A Novel of Vietnam
Amazon UK £9.89 (Kindle) £25.00 (hardback)
Amazon US $12.96 (K) $22.77 (Hb)
Amazon CA $33.70 (Hb)
Vietnam War 1967
(HH: strictly speaking this is outside the DDRevs historical period of pre-1953… but it is one worth reviewing – and reading!)
In October 1967, Marine Corporal Raymond “Reach” Strader leads his squad, part of Golf Company’s 1st Platoon, through the Arizona Territory. The 20th Viet Cong Battalion controls this section of Vietnam, but for five days, no one has encountered a single enemy in this heavily mined region – and that’s not a good sign. Since every step taken might be his last, Reach tries hard not to think about the fact that he is only “three days and a wake-up” from going home. Which is why the lieutenant tells him to get aboard the supply chopper for a flight back to An Hoa base. Reach doesn’t want to abandon his men, but Lt. Diehl offers him a choice – get on board, or Chief will shoot him – and while he doesn’t believe Diehl would follow through on the order, Reach isn’t quite sure about Chief.
Lance Corporal Noche “Moon” Gonshayee is a Chiricahua Apache. A few men in the squad think he might be crazy, but so far he’s not actually attacked anyone but the enemy even though they insist on calling him “Chief,” a name he despises. After Reach flies away, the platoon continues their patrol until they arrive at a spot to rest for the night. Moon, another man, and one of the new replacements from the chopper are posted as sentries farther ahead in case the Viet Cong decide to attack.
Higher on the mountain, Nguyen Xian Tho leads his unit on a special mission. They must avoid the enemy at all costs and deliver the weapons and ammunition they carry to a designated rendezvous before the Lunar New Year Tet celebration. Most of his men have been with him a long time, but two new members are students who left university to fight the enemy. One is Truang, who loves to read and always cheers for the Indians in the Zane Gray westerns he carries with him. Nguyen soon realizes the Americans have strayed too near to where he and his men presently rest. They can’t move without being heard, but to wait until morning guarantees a fight. There is only one option, one that is extremely dangerous with little chance of success, and so he entrusts several of his most experienced men with the assignment.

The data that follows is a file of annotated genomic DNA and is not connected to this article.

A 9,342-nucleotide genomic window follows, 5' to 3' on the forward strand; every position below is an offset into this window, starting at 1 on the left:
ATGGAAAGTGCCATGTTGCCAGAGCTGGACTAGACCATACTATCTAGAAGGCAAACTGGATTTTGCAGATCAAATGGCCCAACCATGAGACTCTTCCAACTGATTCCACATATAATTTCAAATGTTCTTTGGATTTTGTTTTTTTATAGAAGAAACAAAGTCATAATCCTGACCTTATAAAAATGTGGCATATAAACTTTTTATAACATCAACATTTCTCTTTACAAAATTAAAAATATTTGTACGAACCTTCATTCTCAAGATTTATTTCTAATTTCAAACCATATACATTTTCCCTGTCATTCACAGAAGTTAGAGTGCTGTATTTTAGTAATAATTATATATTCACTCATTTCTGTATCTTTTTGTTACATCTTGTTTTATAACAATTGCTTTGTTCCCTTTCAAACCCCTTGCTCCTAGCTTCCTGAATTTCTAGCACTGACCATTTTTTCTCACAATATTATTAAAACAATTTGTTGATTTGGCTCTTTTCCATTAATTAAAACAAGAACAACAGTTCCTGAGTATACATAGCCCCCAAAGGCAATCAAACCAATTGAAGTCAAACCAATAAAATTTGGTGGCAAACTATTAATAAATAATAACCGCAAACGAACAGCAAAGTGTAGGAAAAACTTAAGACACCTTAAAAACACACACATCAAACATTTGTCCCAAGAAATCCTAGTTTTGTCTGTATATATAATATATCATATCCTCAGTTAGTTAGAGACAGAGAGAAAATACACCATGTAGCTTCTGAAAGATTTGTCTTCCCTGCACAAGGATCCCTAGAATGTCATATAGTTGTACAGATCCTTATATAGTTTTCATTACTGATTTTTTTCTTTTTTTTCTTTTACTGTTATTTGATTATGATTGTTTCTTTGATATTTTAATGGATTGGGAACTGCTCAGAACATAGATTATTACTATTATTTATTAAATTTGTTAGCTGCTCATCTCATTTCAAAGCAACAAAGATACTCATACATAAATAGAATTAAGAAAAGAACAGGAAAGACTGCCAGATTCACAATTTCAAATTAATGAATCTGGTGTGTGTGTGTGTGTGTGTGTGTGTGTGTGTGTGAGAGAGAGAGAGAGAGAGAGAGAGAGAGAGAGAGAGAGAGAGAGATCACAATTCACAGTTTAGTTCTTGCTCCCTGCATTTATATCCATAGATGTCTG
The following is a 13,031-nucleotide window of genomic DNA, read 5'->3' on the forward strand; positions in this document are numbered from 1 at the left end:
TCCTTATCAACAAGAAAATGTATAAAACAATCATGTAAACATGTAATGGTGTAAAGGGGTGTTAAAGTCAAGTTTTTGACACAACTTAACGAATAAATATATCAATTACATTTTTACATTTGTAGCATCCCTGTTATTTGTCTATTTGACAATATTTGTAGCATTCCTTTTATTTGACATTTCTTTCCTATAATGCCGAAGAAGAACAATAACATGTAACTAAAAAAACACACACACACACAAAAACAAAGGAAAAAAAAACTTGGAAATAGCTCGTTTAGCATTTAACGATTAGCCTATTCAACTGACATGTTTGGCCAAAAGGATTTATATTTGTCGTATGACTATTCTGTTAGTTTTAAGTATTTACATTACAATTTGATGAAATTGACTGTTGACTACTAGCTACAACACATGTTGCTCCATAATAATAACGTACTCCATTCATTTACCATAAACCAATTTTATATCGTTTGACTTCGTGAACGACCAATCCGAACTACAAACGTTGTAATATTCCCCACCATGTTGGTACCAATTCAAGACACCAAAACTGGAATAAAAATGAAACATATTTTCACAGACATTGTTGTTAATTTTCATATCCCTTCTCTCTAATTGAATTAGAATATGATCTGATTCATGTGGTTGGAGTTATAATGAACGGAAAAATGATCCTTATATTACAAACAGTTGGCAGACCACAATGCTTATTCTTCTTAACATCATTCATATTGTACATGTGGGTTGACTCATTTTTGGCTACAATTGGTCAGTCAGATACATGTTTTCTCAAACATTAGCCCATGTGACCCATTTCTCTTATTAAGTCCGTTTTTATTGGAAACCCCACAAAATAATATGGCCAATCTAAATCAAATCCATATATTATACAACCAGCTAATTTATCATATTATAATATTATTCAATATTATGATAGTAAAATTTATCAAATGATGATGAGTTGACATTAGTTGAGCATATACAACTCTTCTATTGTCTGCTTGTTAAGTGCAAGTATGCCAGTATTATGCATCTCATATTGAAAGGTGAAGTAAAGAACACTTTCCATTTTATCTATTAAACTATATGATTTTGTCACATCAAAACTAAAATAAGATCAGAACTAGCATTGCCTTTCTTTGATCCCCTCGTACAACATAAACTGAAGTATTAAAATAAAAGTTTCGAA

In the morning, after one of his men hears a noise, Lt. Diehl sends a squad to check on the sentry post. They find two Marines dead and Moon badly wounded. The position of a broken rifle suggests that he killed his companions. A call goes out for a medevac and guard to collect the dead and wounded. Unfortunately, Reach is in the wrong place at the right time and is ordered to accompany the chopper and bring back the prisoner; but he’s not permitted to properly gear up before taking off. On the return flight, enemy fire hits the chopper and it goes down. Reach and Moon are the only ones who escape, but with the enemy in pursuit the only place to go is deeper into the Arizona Territory. Hampered by the severity of his wound, Moon urges Reach to backtrack to where rescue troops will land near the downed chopper, and Reach reluctantly agrees. But the closer he gets to possible rescue, the more the Corps’ motto of leaving no Marine behind forces him to turn back, only to discover Moon is no longer there.
This novel allows readers to view the war from both perspectives, and the two sides unfold individually until circumstances bring them closer and closer together to the inevitable point where they clash. The mix of three cultures makes the characters more human, more realistic, rather than simply letters printed on the page. The author pulls no punches, never once glorifies war, and unveils it in all its stark reality and horror. It is an experience that leaves a subtle scar on us, one that is recalled long after the story ends. But as gritty as this novel is, there is also a ray of hope that provides an unexpected ending.
From first page to last, Arizona Moon is a powerful and gripping tale that takes place a few months before North Vietnamese forces launched the Tet Offensive. Graham vividly recreates the time and place, drawing on his own experiences as a combat corpsman with the Marines during the Vietnam War. His words and the cohesiveness of the platoon are so intricately woven together that they subtly draw us into the story without our being aware of the fact that we no longer sit in our comfortable living rooms, but are in the jungle carefully following in the footsteps of the men who walk before us. While Arizona Moon provides us with only a glimpse of what the men and women in Vietnam experienced, the story leaves us with a better understanding of what they endured.
© 2017 Cindy Vallar
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